Before Buying Chevron or Enterprise Products Stock: Here’s 1 Energy Dividend Stock I’d Buy First

The past year has been painful for stock market investors. The S&P 500 Index, which tracks 500 of the largest U.S. stocks, is down 11% as of this writing on Sept. 21, and more than 19% below its 52-week high. Each sector is down at least 4% from its peak. The only equity sector that has generated explosive returns so far this year is the energy sector; the Energy Select Sector SPDR ETF is up 70.5% of total returns, of which almost 7% is due to dividends.

Needless to say, this has investors – especially those looking for dividends – very interested in energy stocks right now. Two in particular stand out: Chevron (CLC -0.08%) and Enterprise Product Partners (EPD -1.93%). This makes sense, given that they are both cash cow giants, with strong dividends yielding 3.6% and 7.2% respectively at recent prices. But before buying either of these two giants, investors should also take a close look Phillips 66 (PSX 1.23%)another diversified giant with a return of 4.6% and a better growth record of its payment.

What makes Phillips 66 different

Although Chevron and Enterprise Products are solid companies (I also own Enterprise Products), there are some Phillips 66 features that are very compelling. More importantly, these are elements that can make it a solid investment throughout the energy cycle, sustaining its dividend as we transition from today’s high oil prices to periods of oversupply that drive prices down. – and the profits of oil producers.

Like Chevron, Phillips 66 is a diversified and integrated oil and gas company. Its operations include midstream operations to collect, transport and store oil, gas and natural gas liquids; refining and petrochemical operations; and a downstream marketing company to sell and deliver these products to market. Its operations are international, giving it access to oil and gas from some of the largest and cheapest oil and gas fields in the world.

But where Phillips 66 differs from Chevron is that it has no upstream operations, meaning it does not produce oil or gas. There is an obvious downside to not being a producer, as it means missing out on the Upside down high oil prices. You can see how Chevron’s free cash flow has essentially tracked oil prices up and down over the past decade:

CVX Free Cash Flow Data by YCharts

Phillips 66 and Enterprise Products’ cash flow also rose and fell with oil prices, but not at Chevron’s extremes; that’s basically because its fixed costs to produce oil don’t go down when the market price of crude goes down, but they don’t go down either at the top when oil prices are higher.

So while it benefits from higher prices, it also feels the impact of lower prices on its bottom line in ways that Phillips 66 and Enterprise Products do not. And over time, this lack of downward price exposure makes the Phillips 66 dividend safer in my book.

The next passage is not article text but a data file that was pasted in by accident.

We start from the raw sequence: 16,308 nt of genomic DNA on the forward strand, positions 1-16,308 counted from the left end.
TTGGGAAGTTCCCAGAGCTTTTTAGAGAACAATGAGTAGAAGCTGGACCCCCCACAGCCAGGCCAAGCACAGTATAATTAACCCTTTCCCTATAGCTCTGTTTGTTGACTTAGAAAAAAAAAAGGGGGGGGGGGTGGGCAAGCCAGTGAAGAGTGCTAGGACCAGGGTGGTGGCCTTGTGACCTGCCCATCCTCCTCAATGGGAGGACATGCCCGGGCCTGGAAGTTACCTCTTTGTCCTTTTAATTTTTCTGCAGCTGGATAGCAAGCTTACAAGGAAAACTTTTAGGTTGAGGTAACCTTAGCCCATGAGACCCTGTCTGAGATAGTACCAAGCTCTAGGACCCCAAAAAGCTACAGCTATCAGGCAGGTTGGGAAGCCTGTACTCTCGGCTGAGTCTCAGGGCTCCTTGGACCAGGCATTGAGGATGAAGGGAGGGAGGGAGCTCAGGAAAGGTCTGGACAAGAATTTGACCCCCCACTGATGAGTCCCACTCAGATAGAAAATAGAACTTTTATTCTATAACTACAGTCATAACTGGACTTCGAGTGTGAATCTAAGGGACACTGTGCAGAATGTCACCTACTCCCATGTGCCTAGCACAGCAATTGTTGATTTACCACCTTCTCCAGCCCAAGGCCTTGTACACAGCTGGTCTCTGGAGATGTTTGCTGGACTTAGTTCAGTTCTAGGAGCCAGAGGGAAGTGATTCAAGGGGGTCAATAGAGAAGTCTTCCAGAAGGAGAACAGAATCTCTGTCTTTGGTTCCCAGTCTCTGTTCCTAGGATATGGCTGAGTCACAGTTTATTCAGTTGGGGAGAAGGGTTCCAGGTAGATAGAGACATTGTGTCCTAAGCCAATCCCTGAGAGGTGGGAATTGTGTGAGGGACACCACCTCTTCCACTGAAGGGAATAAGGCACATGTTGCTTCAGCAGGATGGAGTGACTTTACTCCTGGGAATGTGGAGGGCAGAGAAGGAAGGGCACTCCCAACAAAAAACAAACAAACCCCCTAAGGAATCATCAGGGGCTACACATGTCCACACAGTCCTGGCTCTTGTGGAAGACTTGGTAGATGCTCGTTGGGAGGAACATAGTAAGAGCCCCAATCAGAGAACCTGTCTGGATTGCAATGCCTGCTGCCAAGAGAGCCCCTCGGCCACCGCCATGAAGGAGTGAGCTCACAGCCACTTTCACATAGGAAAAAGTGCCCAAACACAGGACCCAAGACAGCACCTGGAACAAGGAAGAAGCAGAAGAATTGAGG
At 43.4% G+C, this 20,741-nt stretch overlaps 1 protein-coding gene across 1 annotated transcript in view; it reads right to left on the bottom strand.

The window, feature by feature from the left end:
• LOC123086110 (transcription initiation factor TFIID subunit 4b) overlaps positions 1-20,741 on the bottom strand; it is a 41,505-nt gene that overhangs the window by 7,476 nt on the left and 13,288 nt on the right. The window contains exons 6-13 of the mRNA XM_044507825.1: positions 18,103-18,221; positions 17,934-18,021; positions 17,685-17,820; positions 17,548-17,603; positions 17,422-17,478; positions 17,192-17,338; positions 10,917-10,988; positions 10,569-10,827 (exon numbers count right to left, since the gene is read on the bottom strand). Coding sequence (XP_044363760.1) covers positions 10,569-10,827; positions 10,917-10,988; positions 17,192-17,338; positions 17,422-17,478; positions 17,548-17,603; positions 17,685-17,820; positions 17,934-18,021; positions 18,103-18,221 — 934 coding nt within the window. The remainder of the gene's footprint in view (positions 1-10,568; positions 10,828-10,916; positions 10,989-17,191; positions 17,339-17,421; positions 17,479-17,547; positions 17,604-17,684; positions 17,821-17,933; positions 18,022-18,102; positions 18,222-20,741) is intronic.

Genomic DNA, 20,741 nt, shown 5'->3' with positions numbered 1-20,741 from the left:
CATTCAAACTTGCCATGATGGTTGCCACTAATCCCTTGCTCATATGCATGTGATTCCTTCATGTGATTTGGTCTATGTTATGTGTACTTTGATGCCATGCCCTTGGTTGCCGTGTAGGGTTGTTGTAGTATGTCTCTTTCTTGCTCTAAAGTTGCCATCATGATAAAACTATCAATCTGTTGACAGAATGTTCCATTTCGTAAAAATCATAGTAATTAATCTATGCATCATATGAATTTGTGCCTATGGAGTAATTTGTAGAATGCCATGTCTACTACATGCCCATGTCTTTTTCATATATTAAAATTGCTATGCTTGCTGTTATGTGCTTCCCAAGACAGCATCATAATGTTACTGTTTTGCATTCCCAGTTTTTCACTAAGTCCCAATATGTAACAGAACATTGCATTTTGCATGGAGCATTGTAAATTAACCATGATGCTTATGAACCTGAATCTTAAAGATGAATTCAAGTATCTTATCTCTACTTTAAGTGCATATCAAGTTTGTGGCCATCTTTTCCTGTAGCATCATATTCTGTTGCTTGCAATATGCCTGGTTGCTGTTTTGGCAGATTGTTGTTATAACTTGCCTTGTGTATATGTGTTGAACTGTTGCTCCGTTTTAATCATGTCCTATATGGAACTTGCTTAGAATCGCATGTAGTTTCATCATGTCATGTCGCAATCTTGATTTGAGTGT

The counter-argument is that since it doesn’t produce oil, it has to buy it to refine it, which means it pays higher prices when oil prices rise, which is bad for its bottom line. This is only partly true. Yes, it pays the highest price, but since refined products like gasoline and jet fuel are priced according to crude prices, Phillips 66 isn’t really affected by that. On the contrary, one of its advantages is its advanced refineries. Since not all crude oils have the same chemistry, not all oils can be processed at any refinery. Phillips 66 has long been able to purchase crudes cheaply that other refiners cannot process, thereby increasing its refining margins.

At the other end of the spectrum are enterprise products. And while it’s a great company, it’s less diverse and very focused on the middle space where all the oil and gas logistics take place. He is skilled in this area, having generated an average return on investment of 12% over the past decade. This focus on the midstream has been very good for slow and steady distribution growth, but it hasn’t delivered an excellent total return investment. The latter and Chevron have significantly underperformed the S&P 500 over the past decade.

Phillips 66, on the other hand, actually performed slightly better than the market. This was a rare outperforming energy stock during the tech stock boom of the past decade.

CVX Total Return Level Chart

CVX Total Return Level Data by YCharts

Much of this higher yield has been Phillips 66’s superior dividend growth. Since becoming a standalone public company in 2012, Phillips 66 has increased its dividend by almost quintuple, while payments from Chevron and Enterprise Products increased 58% and 50%, respectively. It has also taken serious steps to position itself as a leader in biofuels, which should pay off as we move away from fossil fuels in the decades to come.

Why Phillips 66 is particularly attractive now

In recent months, falling oil prices and economic concerns have pushed investors to push even energy stocks lower; of this group, shares of Phillips 66 are down more than 25% and are actually down more than 30% from their pre-COVID highs. I think Mr. Market once again overreacted due to short-term concerns, creating a terrific price to buy this long-term winner at a bargain price. With a dividend yield well over 4.5% and a long list of dramatic dividend increases, Phillips 66 seems like a better buy than Chevron or Enterprise Products right now.

Jason Hall holds positions at Enterprise Products Partners and Phillips 66. The Motley Fool holds positions and recommends Energy Select Sector SPDR. The Motley Fool recommends Enterprise Products Partners. The Motley Fool has a disclosure policy.

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